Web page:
Industrial Electronics

Applications of IGBTs in power electronics

14 July 2023
IGBTs incorporated in a UPS circuit. Source: Adobe Stock

Modern insulated gate bipolar transistors (IGBTs) are commonly deployed as voltage-controlled bipolar device having metal-oxide semiconductor (MOS)-like input characteristics and bipolar output features. The introduction of the IGBT has allowed electronics engineers to reap the benefits of both the power MOS field-effect transistor (MOSFET) and the small-signal bipolar transistor (BJT) as a single piece of hardware that combines the functionality of power MOSFET and BJT components. The structure combines the simple gate-drive characteristics of MOSFETs with the high-current and low-saturation-voltage capability of bipolar transistors.

The term "insulated gate" describes the high input impedance of the MOSFET's input as it uses the voltage at its gate terminal rather than an external supply. The term "bipolar" describes the BJT's output region, where current flows via two charge carriers: electrons and holes. Because of this, it is able to manage enormous currents and voltages with only a little signal voltage. The IGBT is a voltage-controlled device due to its hybrid construction.

The value of IGBTs in power electronics

Power electronics find widespread use for IGBTs, particularly in pulse width modulation (PWM) servo and three-phase drives that call for precise control over a wide range of speeds with minimal background noise. These devices can also be utilized in power circuits that need frequent switching, such as uninterruptible power supply (UPS) and switched-mode power supply (SMPS) systems. IGBT boosts efficiency and reduces noise, making it a more dynamic performer in inverter circuits in automobiles and trucks, as well as in industrial motors and household appliances like air conditioners and refrigerators.

Additionally, IGBTs are also commonly used in renewable energy systems such as solar and wind power inverters, where they help to efficiently convert DC power into AC power for use in homes and businesses. They can handle high voltage and current levels, making them ideal for these applications. The technology works just as well in resonant-mode converter circuits and induction cookers. Commercially available IGBTs have low switching and conduction losses.

[Learn more about IGBT technology on GlobalSpec]

Common uses of IGBTs

Let's take an example of an inducting heating circuit. Zero-voltage switching or zero-current switching is used in induction heating to minimize switching loss. IGBTs are frequently preferred as a switch here because of a high resonance voltage or current. Particularly, induction microwave ovens, induction rice cookers and other induction cooking appliances are all possible because of the use of IGBTs. Similarly, in UPS systems, IGBTs are available in both medium and large capacity (several kVA or greater capacity) types, which contribute to both space saving and high efficiency.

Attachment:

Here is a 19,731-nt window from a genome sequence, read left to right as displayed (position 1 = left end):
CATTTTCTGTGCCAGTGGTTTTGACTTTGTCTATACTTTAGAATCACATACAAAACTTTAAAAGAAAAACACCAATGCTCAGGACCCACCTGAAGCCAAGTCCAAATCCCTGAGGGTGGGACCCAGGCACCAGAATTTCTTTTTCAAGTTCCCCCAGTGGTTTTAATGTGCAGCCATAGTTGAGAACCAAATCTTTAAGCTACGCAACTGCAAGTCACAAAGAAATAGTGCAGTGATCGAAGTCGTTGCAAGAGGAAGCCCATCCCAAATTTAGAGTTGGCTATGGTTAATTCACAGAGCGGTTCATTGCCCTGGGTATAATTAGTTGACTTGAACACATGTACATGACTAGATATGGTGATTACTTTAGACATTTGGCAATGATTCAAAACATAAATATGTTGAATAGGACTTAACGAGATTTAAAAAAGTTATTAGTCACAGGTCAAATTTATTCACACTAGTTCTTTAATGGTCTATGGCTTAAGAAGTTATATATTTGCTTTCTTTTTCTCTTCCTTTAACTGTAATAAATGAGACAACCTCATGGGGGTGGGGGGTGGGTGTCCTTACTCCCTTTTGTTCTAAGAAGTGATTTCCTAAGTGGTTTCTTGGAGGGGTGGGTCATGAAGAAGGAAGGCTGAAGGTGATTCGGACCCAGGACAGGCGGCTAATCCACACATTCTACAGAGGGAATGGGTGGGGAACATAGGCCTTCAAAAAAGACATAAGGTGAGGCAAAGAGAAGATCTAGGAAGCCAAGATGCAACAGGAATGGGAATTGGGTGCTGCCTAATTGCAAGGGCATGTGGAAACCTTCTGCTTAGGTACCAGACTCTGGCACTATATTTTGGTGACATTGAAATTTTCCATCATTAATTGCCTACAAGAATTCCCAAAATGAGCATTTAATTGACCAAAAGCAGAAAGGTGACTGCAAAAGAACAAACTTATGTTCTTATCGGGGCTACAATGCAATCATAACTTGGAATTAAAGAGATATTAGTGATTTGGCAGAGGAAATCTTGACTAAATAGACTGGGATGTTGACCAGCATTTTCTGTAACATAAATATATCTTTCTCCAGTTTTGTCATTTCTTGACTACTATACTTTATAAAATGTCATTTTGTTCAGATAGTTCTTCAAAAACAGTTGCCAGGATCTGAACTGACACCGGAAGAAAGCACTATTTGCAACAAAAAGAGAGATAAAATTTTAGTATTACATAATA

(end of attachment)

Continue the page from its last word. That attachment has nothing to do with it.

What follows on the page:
Another example is a voltage source converter (VSC). IGBTs have high voltage and current ratings, which allows for a level of control and flexibility not attainable with thyristors. Their use supports the implementation of multiterminal DC lines, and the difficulty of filtering the current harmonics on the AC side of the converter is reduced by the application of PWM and multilayer converter techniques. Since high voltage DC (HVDC) employing VSCs is becoming more widespread at higher voltages and currents thanks to the relentless advancement of the IGBT, DC lines emerge as a more appealing alternative for shorter lines since they allow for greater control of flow routes on the grid.

Benefits of IGBTs over BJT and MOSFET

  • The conductivity modulation results in an extremely small on-state voltage drop, and a high on-state current density. This allows for a reduction in chip size and price.
  • Input MOS gate layout provides low driving power capability and a straightforward drive circuit. In high current and voltage applications, this allows for simpler regulation than current-controlled devices.
  • Large safe operating area. In comparison to the bipolar transistor, it is much better at conducting current, and proves superior in both forward and reverse blocking capabilities.

Drawbacks of IGBTs over BJT and MOSFET

  • Because of the four alternating PNPN-layered internal construction, latch-up can occur. Once an IGBT enters latch-up, the gate no longer has any control over the collector current and turning it off requires forced commutation of the current much like a regular thyristor. IGBTs are easily damaged by the significant power dissipation that results from a prolonged latch-up state.
  • The switching speed is slower than a power MOSFET but faster than a BJT. Turnoff time is slow because of collector current tailing caused by the minority carrier.


IGBTs are voltage-controlled bipolar devices with MOS-like input characteristics and bipolar output features, used in power electronics circuits such as inverters, UPS, VSCs and inducting heating circuits. Commercially available IGBTs have low switching and conduction losses, and offer many advantages over BJT and MOSFET, such as small on-state voltage drop, high on-state current density, low driving power, simpler regulation, a large safe operating area, and superior forward and reverse blocking capabilities. Additionally, IGBTs have a fast-switching speed and are capable of handling high power levels, making them ideal for use in power electronics applications such as HVDC transmission systems.

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